Other sectors showing year-on-year salary growth include maintenance (+12.1%), property (+7.9%), PR (+4.0%) and IT (+2.0%).
Monro said, “One sector benefitting from Brexit is the consultancy industry. In an uncertain environment, companies are looking for highly skilled experts, without having to shoulder the burden of an expanding wage bill. Consultants are also helping them demystify the business consequences of the vote. Other industries like PR are also seeing salaries rise as employers prefer to commission projects to outside agencies, rather than hire permanent internal staff.”
Table 2: Average advertised vacancies and salaries within the consultancy sector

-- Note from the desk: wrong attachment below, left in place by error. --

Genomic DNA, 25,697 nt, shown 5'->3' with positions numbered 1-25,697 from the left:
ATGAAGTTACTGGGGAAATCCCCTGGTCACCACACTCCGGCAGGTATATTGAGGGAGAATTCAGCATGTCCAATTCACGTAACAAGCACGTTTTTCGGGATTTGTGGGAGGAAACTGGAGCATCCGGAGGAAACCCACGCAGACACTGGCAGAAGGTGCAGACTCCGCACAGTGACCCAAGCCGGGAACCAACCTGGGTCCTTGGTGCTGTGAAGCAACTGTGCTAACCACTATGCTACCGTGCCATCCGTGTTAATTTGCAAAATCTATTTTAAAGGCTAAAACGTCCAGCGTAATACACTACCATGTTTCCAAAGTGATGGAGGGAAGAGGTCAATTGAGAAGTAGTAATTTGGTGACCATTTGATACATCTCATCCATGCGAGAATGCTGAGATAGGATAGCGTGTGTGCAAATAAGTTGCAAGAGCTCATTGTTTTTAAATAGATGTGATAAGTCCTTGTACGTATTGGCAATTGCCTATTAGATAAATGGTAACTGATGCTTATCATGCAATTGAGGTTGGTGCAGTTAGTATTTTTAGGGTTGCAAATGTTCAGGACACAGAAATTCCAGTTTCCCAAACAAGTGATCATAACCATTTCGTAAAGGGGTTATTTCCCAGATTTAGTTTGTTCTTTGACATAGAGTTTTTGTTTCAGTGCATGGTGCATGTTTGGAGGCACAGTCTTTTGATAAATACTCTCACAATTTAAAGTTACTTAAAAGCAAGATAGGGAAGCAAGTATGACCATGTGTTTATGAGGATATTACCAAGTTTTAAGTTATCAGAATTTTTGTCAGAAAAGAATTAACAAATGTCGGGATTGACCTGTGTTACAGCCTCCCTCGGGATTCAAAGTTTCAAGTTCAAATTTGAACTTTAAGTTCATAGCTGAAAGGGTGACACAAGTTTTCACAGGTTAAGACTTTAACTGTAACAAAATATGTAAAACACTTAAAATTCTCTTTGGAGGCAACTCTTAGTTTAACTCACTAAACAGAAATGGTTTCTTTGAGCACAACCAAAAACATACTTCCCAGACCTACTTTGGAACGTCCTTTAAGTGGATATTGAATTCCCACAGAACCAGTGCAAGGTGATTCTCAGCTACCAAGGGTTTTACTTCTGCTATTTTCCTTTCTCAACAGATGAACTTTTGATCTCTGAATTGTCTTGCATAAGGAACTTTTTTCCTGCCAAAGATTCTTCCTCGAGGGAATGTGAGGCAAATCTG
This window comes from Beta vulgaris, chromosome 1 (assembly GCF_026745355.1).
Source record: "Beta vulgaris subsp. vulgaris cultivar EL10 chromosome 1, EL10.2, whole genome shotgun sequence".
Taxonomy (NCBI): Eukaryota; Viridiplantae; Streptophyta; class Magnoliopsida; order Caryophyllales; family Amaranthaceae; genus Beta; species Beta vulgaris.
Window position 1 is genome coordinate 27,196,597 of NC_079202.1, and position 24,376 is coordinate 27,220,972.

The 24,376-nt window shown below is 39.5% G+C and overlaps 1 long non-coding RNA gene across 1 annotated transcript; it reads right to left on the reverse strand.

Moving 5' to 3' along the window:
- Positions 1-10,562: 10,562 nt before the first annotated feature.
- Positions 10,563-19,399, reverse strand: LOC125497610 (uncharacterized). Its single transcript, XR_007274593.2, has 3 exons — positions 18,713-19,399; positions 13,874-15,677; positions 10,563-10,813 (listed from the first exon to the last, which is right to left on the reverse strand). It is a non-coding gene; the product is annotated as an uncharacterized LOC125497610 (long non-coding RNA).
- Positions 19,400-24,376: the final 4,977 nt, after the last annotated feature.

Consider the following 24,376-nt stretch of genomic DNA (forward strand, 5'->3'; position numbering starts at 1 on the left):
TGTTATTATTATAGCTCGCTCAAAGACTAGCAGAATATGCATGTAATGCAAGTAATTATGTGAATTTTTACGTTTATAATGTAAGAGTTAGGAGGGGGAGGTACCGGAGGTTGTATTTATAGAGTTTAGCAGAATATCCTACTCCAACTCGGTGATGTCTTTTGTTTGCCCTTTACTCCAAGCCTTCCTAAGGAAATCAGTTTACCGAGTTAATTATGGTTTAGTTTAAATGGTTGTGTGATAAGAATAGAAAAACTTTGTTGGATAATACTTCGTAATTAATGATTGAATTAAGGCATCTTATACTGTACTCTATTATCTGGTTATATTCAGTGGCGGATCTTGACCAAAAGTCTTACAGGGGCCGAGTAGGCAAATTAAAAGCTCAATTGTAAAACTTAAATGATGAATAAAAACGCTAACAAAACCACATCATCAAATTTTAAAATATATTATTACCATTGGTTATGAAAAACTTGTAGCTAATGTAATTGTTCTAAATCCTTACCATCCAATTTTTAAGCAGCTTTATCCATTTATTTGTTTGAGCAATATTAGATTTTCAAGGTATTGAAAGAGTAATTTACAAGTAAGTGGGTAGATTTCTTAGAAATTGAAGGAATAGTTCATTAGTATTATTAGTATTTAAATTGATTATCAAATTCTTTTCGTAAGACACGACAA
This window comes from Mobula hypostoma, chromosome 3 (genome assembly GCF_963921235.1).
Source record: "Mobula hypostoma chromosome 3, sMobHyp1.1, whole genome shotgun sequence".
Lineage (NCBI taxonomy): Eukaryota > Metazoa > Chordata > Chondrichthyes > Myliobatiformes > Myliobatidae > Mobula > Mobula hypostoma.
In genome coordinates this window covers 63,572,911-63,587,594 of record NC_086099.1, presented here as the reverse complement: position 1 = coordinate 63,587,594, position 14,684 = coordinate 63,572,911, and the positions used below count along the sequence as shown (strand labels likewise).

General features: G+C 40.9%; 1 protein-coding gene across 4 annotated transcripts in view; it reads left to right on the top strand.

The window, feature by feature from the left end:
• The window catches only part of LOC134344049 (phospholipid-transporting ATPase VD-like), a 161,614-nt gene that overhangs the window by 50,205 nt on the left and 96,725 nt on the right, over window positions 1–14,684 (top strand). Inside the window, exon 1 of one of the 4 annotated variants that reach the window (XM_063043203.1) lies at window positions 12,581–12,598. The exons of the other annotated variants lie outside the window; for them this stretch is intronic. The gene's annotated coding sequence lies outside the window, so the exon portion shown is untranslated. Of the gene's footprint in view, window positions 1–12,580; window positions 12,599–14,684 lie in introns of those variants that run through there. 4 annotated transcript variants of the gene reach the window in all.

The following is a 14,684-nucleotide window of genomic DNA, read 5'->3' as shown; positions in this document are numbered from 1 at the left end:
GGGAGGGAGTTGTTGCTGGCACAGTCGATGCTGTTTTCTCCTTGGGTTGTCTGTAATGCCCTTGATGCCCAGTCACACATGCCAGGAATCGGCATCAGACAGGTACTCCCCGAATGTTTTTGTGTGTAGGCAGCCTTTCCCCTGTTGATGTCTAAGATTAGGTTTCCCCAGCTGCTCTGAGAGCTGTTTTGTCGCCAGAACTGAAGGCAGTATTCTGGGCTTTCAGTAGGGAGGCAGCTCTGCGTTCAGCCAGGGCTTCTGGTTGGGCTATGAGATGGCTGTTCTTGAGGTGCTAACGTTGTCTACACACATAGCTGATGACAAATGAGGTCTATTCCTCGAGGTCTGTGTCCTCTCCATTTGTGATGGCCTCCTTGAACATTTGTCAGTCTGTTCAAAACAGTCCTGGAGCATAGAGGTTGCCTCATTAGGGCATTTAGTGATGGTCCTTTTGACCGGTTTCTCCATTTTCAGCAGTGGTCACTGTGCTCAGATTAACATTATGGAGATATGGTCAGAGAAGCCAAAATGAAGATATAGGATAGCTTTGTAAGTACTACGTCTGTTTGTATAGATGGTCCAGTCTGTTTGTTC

Annual change from August 2015
Total Advertised Vacancies – Consultancy
Av. Advertised Salary – Consultancy
There is a stark difference in competition for jobs across the UK, with jobseekers in Northern Ireland facing a particularly raw deal. The region hosts the highest ratio of jobseekers to available vacancies at 8.39, as well as the lowest average salary at £28,134.
In comparison, the South East offers many lucrative opportunities for jobseekers – and the easiest experience finding work – with four jobs on offer for every jobseeker (a ratio of 0.25 jobseekers per vacancy) and the second highest average salary of £31,817, second only to London.
Table 3: Competition for jobs across the UK
North East England
Yorkshire and the Humber
North West England
South West England
South East England